Mineral water contamination scare

Thousands of bottles of mineral water have been cleared from supermarket shelves amid fears that they are contaminated.

Bottles of Chiltern Hills Mineral Water and Ashridge Spring Water were recalled because of fears they contain faeces. The recall applies to all bottles, regardless of age. It covers still and sparkling water in all bottle sizes, whether in plastic or glass.

Food Standards Agency warned consumers not to drink the water

Chiltern Hills Mineral Water Ltd, which produces both of the brands, stressed that the recall was only a precaution. However, experts at the Food Standards Agency warned consumers not to drink the water.

'The most likely ill-effect, should one occur, from consuming the product would be a stomach upset,' said a spokesman. 'The situation, as I understand it, is that tests are still on-going as to what is actually in the water.'

Scientists were working to discover if the water was contaminated with organisms capable of causing more serious disease.

The recall was issued after scientific analysis suggested the water was contaminated with faeces. The source of the contamination was unknown.

The FSA spokesman said experts were still trying to find out how and when the contamination occurred. He said it was not clear how it had been discovered. He did not know how many bottles were in circulation.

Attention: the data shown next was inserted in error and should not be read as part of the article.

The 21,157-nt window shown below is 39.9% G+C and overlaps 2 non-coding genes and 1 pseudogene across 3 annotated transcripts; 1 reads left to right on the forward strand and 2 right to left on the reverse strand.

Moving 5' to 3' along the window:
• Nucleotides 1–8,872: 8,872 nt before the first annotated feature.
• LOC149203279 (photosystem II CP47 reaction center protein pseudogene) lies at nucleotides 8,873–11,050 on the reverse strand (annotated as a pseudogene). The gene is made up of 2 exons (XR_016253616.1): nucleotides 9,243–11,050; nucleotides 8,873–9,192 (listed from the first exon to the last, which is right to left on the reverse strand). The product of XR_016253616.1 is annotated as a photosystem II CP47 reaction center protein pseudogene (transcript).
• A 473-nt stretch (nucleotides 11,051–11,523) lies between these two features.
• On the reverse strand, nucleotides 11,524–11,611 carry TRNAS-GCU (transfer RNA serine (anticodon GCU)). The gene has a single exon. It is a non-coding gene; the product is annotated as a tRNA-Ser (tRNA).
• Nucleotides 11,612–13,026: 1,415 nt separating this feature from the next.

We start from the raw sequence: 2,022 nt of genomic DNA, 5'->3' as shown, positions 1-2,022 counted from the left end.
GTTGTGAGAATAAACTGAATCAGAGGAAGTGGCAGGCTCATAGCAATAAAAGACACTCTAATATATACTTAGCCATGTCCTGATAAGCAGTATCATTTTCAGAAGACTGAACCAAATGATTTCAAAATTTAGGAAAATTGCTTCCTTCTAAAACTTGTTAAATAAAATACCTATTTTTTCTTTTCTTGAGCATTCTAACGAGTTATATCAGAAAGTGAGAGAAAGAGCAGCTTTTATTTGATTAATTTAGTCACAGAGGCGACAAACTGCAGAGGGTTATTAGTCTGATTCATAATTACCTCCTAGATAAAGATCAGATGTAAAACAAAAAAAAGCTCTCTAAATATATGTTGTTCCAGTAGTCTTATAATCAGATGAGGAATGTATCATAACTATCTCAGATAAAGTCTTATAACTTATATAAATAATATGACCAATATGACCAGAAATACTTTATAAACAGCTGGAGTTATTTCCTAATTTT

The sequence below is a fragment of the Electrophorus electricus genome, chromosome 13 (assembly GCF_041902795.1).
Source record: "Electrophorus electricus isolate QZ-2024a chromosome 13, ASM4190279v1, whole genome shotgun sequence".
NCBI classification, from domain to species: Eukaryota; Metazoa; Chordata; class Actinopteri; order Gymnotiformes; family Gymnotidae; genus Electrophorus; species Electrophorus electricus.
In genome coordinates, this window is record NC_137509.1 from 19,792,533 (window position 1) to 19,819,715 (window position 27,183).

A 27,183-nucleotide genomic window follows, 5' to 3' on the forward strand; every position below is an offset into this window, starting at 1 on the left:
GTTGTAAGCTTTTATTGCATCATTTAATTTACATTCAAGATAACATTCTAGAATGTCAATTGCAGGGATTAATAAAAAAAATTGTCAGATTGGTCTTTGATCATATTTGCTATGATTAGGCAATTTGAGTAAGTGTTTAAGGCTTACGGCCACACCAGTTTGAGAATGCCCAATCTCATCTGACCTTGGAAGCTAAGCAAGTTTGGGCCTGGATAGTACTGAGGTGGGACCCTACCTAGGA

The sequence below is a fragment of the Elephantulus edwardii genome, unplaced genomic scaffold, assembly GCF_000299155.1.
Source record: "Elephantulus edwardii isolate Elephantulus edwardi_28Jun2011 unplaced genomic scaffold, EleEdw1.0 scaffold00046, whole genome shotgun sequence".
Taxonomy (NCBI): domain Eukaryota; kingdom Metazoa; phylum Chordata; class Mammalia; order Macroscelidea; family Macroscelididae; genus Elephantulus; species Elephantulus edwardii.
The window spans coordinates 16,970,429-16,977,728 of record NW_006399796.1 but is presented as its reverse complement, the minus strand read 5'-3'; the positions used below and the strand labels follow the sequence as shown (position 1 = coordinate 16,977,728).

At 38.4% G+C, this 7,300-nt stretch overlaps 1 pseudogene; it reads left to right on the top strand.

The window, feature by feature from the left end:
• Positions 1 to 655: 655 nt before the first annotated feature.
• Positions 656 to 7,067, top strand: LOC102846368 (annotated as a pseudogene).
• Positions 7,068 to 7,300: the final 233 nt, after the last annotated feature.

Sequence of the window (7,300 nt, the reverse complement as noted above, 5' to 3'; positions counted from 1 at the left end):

He said: 'How many bottles are still on the shelves from up to 18 months ago, I don't know. I think that's when they started selling it.'

Customers urged to return bottles of mineral water

Customers are being urged to return any bottles of Chiltern Hills or Ashridge Spring to the shop where they bought them for a full refund.

Chiltern Hills waters are sold across the UK. The company supplies supermarkets, caterers and airlines. The water is sold to distributors in Russia, Ukraine, Greece, the Aegean and Mediterranean islands and the Caribbean. 

Thousands of office workers drink it from water coolers. The water comes direct from the Hertfordshire company's source where it takes 50 years to naturally filter through chalk hills. 

Scientists working at the company's bottling plant test the water every day from both the source and the production lines. 

David Kearns, managing director, said last night: 'This is a completely precautionary measure and is not in response to customer complaints. 

'As far as we are aware at the moment there is no risk to public health but tests are on-going.

We don't know how much this is going to cost us, certainly tens of thousands of pounds but probably hundreds of thousands.'

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Original Source: http://www.dailymail.co.uk/news/article-6921/b-Mineral-water-contamination-scare-b.html#ixzz3Bix6XnG3